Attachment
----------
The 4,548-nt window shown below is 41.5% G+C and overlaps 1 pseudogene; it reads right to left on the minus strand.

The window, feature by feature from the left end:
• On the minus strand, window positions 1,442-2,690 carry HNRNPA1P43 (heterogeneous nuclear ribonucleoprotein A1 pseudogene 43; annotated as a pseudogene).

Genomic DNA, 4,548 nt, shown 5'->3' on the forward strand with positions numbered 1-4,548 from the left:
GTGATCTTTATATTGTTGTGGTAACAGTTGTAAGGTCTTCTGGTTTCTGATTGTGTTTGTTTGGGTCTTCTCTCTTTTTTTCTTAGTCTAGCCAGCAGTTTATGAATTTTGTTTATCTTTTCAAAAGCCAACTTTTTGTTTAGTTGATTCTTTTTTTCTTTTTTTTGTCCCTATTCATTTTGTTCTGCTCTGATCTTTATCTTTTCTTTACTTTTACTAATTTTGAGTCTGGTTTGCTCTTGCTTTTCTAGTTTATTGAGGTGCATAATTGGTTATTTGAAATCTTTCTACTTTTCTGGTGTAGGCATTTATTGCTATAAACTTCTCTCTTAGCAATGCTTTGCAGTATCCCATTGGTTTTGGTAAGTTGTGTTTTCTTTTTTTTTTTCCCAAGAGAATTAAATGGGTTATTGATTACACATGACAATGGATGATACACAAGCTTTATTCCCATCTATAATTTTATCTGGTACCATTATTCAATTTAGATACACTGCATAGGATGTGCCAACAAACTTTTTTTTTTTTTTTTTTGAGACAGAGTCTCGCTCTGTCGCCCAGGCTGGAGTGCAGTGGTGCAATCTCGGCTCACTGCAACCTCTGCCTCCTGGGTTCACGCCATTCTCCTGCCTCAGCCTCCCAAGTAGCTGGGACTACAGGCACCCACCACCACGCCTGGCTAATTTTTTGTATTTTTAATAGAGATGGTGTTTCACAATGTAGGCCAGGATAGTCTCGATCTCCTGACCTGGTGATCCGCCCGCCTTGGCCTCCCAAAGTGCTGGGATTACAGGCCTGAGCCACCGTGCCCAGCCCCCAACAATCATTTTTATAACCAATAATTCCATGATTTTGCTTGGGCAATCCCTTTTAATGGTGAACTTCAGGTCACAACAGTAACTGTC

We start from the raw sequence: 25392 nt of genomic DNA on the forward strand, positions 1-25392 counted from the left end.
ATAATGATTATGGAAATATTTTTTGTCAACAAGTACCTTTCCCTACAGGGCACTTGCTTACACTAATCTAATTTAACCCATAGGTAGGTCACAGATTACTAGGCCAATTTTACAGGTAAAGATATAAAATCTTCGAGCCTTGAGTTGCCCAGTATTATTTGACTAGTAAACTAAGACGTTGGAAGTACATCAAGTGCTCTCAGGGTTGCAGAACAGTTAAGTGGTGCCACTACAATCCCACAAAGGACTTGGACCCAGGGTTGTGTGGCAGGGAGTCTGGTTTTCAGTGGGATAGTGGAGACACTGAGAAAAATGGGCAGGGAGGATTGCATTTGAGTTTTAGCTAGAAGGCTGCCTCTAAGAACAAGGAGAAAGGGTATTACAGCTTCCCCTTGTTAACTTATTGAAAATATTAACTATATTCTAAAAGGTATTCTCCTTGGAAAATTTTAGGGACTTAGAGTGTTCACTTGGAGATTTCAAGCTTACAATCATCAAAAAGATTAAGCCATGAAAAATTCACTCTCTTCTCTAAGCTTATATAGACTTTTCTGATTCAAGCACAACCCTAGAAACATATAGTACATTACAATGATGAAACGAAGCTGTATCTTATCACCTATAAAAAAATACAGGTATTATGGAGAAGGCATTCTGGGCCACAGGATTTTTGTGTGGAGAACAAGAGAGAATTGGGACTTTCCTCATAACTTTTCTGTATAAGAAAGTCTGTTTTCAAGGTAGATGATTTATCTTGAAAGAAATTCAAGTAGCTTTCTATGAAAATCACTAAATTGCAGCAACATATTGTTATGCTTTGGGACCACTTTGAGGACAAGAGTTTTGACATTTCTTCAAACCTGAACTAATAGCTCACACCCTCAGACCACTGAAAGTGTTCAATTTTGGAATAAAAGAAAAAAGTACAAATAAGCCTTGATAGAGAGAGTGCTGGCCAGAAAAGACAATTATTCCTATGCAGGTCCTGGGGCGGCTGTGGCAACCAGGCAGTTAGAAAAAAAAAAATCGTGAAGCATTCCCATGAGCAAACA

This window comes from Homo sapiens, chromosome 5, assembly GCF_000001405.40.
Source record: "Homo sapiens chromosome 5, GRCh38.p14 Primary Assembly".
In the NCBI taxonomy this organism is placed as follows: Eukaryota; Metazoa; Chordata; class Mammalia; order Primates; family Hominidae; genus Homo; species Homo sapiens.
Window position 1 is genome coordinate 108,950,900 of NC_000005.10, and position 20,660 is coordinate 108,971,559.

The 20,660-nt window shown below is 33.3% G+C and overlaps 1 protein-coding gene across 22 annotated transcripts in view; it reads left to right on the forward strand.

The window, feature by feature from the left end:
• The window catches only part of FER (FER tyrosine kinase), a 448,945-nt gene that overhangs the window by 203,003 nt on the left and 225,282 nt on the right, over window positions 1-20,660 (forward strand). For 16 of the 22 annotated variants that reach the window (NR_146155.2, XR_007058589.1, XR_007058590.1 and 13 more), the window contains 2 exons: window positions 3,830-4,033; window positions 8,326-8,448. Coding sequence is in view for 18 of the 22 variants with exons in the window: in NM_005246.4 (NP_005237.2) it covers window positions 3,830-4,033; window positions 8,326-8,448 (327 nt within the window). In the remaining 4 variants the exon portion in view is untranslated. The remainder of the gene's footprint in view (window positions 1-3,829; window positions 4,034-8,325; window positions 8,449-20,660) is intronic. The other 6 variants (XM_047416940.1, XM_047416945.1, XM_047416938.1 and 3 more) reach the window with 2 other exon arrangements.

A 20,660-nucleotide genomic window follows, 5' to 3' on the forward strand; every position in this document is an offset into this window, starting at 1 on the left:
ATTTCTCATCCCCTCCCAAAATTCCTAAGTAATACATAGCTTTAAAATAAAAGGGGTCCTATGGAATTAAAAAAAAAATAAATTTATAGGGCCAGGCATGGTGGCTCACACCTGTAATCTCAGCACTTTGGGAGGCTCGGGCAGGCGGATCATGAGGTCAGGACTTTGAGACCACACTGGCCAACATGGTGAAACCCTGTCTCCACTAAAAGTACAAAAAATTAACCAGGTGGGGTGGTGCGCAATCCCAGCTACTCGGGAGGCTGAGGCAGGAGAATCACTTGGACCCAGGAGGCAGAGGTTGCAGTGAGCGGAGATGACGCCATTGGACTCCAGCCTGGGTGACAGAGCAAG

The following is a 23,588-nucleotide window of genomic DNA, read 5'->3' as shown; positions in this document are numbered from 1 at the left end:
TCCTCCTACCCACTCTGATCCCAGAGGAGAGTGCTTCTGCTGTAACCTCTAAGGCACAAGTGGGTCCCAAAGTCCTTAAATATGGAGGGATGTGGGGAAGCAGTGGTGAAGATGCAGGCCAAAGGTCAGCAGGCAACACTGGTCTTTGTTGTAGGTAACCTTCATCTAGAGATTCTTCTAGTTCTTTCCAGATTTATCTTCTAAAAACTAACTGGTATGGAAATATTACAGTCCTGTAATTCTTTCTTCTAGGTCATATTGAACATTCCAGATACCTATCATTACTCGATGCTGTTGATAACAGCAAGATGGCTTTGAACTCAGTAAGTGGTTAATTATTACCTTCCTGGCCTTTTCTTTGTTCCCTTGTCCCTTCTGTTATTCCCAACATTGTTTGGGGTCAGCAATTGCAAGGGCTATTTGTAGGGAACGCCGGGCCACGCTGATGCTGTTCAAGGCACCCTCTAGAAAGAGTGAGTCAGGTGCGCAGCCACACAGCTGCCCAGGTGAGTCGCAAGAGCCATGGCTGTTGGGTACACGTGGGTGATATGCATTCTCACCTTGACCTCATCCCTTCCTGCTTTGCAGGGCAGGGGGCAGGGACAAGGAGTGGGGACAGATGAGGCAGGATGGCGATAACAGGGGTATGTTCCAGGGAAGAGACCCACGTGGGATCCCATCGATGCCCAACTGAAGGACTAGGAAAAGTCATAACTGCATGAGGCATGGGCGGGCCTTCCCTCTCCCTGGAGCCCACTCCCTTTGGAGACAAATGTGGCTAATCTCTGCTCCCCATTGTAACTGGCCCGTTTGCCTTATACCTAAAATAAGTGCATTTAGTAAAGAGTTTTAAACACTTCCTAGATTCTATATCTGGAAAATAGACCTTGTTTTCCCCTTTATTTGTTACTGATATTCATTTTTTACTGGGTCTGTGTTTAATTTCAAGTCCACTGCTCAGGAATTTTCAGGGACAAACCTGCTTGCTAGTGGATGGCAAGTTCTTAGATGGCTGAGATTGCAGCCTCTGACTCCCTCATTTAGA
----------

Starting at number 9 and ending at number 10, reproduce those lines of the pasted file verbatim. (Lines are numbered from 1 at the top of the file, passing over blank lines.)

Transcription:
Source record: "Homo sapiens chromosome 5, GRCh38.p14 Primary Assembly".
In the NCBI taxonomy this organism is placed as follows: Eukaryota; Metazoa; Chordata; class Mammalia; order Primates; family Hominidae; genus Homo; species Homo sapiens.